Addiction relapse can be a frustrating experience for people who want to remain sober but the temptations are too great. Self care is a great way to attend to personal needs first and ensure recovery is put at the forefront of a person’s list to prevent relapse from happening.
Why Self Care Matters
The biggest step toward recovery and prevention of relapse is the decision to change. Small steps towards recovery start with self care but it is a process that takes time. With the right support and care, it is possible. Learning new habits and building self confidence in one’s ability to do it matter in the scheme of things. A person in recovery must be willing to work towards goals and have a desire to change.
Setting Goals in Recovery
The willingness to change is a huge step for people in recovery. A feeling of insecurity and doubt may cause people to doubt the ability to remain sober. Some people with addiction do not know what needs to change but it helps to set goals and follow those through to the end, including:
- Full abstinence
- Reduction of harm from addiction
- Reduction of drug of choice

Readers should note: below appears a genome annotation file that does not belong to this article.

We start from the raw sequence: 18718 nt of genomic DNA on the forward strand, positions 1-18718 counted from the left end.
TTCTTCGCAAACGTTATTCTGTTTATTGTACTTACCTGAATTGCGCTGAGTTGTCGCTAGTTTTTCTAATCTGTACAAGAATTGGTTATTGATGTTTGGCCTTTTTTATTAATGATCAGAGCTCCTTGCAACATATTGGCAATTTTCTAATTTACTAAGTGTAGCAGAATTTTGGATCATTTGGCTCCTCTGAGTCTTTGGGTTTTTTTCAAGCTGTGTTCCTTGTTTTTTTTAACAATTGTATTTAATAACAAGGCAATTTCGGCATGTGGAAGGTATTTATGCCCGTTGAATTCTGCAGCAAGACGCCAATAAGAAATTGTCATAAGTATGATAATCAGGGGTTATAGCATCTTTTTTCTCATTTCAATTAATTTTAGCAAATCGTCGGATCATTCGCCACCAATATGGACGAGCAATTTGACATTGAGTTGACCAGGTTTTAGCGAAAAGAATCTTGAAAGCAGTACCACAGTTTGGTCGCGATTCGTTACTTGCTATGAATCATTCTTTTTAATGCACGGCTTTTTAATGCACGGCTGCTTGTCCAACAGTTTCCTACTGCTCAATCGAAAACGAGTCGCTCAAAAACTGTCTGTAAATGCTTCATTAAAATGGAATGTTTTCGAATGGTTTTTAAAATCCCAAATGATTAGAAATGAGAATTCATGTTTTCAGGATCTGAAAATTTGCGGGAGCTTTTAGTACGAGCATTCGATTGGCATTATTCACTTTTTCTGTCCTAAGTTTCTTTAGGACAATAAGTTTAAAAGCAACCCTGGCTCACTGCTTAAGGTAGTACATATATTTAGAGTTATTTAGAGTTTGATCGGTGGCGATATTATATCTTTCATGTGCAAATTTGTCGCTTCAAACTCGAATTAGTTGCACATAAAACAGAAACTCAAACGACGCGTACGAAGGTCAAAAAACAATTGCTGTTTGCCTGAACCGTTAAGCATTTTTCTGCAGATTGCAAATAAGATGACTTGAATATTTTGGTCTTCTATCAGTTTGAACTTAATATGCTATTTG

- Stop using one substance if multiple substances are used
Preventing relapse is a process which happens over time, step by step with the right building blocks in place. Different stages exist: emotional, mental and physical. Knowing the stages can help prevent a relapse when warning signs appear.
The emotional relapse stage is characterized by behavioral patterns and emotions which indicate a person might have an alcohol or drug relapse in the future. The signs include anger, anxiety, meeting avoidance, isolation and poor sleeping habits, to name a few.
The brain is a battlefield and a war is raging. The thoughts will consume a person to use again so it helps to watch for signs including fantasizing about using, hanging out with old friends who use, lying, planning a relapse, thinking of people and places where using happened.
A physical relapse where the substance can be put in motion by triggers. Triggers often cause a person with addiction to return to old habits which may begin with interpersonal conflict, isolation from friends and family, negative emotions, physical discomfort, positive emotions, and strong urges to use.
Falling back into old habits of thinking and behaving is the biggest indicator relapse may be on the horizon. Relapse can happen at any stage of recovery which requires forethought and planning to avoid. Practicing self care habits of reflection, goal setting and connecting with others will help prevent old habits from taking over and ruining progress made in recovery.
Recovery is the most important aspect of your life. Practicing self care helps build good habits for the long journey of recovery. If you’re struggling with sobriety, call The Villa and let us come alongside of you to guide you through the challenges.